Food Sovereignty and Conceptualization of Agency: A Methodological Discussion


  • Judith Ehlert Department of Development Studies, University of Vienna
  • Christiane Voßemer Department of Development Studies, University of Vienna



Actor-oriented Research, Agency, Development Paradigms, Food Security, Food Sovereignty


The latest food crisis hit food producers and consumers – mainly in the Global South – hard and refocused attention to the question of global food security. The food sovereignty movement contributes to the growing re-politicization of the debate on ‘how to feed the world’. From an actor-oriented perspective, the article presents a methodological reflection of the concept of food sovereignty in opposition to the concept of food security, both agendas highly relevant in terms of food policies in Southeast Asia. After framing the two concepts against the development politics and emergence of global agriculture following World War II, this paper elaborates on how actors and agency are conceptualized under the food security regime as well as by the food sovereignty movement itself. With reference to these two concepts, we discuss in which ways an actor-oriented methodological approach is useful to overcome the observed essentialization of the peasantry as well as the neglect of individual peasants and consumers as food-sovereign actors.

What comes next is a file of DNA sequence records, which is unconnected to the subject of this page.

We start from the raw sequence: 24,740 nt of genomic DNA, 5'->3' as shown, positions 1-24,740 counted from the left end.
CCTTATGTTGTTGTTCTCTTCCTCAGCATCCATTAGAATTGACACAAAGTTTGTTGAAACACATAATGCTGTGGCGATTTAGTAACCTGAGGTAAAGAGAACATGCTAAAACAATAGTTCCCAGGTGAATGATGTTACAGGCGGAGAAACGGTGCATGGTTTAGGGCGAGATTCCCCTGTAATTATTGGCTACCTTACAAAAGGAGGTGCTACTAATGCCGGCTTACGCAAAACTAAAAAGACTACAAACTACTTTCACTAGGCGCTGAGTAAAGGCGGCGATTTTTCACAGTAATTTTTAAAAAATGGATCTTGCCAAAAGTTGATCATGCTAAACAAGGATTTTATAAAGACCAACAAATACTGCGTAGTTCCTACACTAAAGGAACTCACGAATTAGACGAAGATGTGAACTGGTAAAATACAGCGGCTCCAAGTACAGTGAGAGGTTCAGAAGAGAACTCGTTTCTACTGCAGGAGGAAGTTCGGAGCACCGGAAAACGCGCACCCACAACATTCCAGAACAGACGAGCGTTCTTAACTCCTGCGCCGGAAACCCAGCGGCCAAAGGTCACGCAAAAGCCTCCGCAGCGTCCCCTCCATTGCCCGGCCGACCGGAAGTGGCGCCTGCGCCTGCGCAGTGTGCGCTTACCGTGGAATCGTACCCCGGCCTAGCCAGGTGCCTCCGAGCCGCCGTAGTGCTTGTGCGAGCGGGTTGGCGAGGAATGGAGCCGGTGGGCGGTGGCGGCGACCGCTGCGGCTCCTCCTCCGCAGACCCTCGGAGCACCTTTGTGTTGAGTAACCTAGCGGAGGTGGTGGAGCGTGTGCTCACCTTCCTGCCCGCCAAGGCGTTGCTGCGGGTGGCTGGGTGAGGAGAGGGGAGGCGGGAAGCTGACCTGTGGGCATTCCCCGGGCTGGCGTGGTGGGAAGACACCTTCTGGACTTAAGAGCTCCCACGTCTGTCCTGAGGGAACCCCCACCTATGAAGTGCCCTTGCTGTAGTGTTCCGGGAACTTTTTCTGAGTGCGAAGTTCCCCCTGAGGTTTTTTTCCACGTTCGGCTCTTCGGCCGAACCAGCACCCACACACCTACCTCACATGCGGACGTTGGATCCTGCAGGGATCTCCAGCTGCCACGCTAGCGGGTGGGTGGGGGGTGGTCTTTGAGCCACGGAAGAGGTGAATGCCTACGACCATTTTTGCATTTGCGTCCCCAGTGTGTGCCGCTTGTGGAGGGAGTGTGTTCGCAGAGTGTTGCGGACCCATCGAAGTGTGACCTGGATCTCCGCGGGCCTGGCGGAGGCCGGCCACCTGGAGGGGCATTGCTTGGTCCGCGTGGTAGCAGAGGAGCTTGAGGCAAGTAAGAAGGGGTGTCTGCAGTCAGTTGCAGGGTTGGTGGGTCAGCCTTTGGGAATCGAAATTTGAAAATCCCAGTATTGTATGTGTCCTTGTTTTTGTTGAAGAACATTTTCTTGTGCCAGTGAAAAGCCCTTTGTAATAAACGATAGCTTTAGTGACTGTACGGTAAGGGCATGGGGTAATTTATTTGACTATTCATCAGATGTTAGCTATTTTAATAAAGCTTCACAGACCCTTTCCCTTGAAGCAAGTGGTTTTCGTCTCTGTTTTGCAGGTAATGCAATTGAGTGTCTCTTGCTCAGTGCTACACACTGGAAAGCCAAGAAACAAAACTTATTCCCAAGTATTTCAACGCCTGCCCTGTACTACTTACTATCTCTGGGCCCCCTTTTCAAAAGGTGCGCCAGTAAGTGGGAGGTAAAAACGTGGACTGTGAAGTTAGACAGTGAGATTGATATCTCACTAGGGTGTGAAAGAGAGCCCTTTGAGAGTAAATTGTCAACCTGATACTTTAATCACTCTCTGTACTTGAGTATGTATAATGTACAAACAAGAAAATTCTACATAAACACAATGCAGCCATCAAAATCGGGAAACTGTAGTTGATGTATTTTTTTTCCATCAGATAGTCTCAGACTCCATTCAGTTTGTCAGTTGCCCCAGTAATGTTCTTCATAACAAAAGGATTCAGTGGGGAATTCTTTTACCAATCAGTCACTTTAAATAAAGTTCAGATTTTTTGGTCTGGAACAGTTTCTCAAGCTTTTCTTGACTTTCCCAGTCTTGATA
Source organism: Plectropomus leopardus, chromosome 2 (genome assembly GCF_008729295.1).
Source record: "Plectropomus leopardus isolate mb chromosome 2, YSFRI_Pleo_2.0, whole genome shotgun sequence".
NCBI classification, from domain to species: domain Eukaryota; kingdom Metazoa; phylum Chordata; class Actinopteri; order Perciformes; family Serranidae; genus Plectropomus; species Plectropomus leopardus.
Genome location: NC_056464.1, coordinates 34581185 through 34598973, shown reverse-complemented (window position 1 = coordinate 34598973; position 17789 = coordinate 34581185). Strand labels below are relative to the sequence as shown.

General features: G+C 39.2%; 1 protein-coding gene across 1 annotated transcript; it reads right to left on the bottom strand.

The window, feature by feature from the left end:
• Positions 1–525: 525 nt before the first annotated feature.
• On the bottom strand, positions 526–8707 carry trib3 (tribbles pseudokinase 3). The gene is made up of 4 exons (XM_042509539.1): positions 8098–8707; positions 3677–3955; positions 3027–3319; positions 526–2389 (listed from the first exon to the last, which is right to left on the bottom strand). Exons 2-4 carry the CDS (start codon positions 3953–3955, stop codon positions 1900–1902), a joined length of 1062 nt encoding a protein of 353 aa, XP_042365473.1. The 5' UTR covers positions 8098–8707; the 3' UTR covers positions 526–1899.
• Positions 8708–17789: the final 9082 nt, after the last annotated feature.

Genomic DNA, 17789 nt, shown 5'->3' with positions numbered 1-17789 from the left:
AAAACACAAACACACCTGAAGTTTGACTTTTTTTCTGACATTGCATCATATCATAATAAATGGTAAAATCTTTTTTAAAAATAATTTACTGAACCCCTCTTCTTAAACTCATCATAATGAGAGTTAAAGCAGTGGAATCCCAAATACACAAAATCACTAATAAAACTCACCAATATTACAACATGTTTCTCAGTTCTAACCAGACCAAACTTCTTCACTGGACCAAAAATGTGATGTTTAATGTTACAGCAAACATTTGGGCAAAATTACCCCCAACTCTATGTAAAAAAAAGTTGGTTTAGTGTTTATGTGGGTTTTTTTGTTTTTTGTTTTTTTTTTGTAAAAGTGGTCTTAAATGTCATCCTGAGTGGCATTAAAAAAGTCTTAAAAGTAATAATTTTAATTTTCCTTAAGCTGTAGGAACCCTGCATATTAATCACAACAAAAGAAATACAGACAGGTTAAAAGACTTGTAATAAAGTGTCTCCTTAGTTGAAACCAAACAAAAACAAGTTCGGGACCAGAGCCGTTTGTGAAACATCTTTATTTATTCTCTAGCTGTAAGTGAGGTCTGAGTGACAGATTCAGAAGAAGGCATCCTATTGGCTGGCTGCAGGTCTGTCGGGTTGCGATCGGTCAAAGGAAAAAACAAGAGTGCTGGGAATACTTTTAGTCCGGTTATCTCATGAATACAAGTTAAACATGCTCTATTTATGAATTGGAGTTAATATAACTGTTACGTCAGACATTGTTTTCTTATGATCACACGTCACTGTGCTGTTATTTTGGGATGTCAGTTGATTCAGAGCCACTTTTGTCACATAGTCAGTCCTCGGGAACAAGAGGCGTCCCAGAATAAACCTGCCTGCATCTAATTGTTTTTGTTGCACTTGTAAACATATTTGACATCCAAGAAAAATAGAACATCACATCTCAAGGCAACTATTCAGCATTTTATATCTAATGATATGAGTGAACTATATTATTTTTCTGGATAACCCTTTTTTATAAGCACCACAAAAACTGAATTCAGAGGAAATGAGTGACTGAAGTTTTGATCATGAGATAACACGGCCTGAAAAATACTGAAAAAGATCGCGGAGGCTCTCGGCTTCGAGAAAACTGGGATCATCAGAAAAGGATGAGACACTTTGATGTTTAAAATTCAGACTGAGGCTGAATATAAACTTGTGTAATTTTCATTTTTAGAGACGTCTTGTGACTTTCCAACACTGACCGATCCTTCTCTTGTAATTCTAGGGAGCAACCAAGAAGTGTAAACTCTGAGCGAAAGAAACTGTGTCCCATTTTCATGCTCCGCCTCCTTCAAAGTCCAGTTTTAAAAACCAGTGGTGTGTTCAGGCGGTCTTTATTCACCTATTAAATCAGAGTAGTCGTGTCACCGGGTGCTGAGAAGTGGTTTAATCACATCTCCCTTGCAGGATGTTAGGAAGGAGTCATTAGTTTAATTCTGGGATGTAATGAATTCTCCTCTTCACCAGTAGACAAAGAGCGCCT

Author Biographies

Judith Ehlert, Department of Development Studies, University of Vienna

Judith Ehlert is a sociologist by training and holds a postdoctoral position at the Department of Development Studies, University of Vienna. In her PhD thesis, she worked on environmental knowledge and agrarian change in the Mekong Delta in Vietnam. Her current research project deals with the body politics of food and eating in Vietnam. Contact:

Christiane Voßemer, Department of Development Studies, University of Vienna

Christiane Voßemer works as a university assistant and lecturer at the Department of Development Studies, University of Vienna. She is a graduate of Development Studies and currently working on her PhD thesis, applying an actor-oriented research approach to the transformation of health care in a Myanmar borderland. Contact:






Current Research on Southeast Asia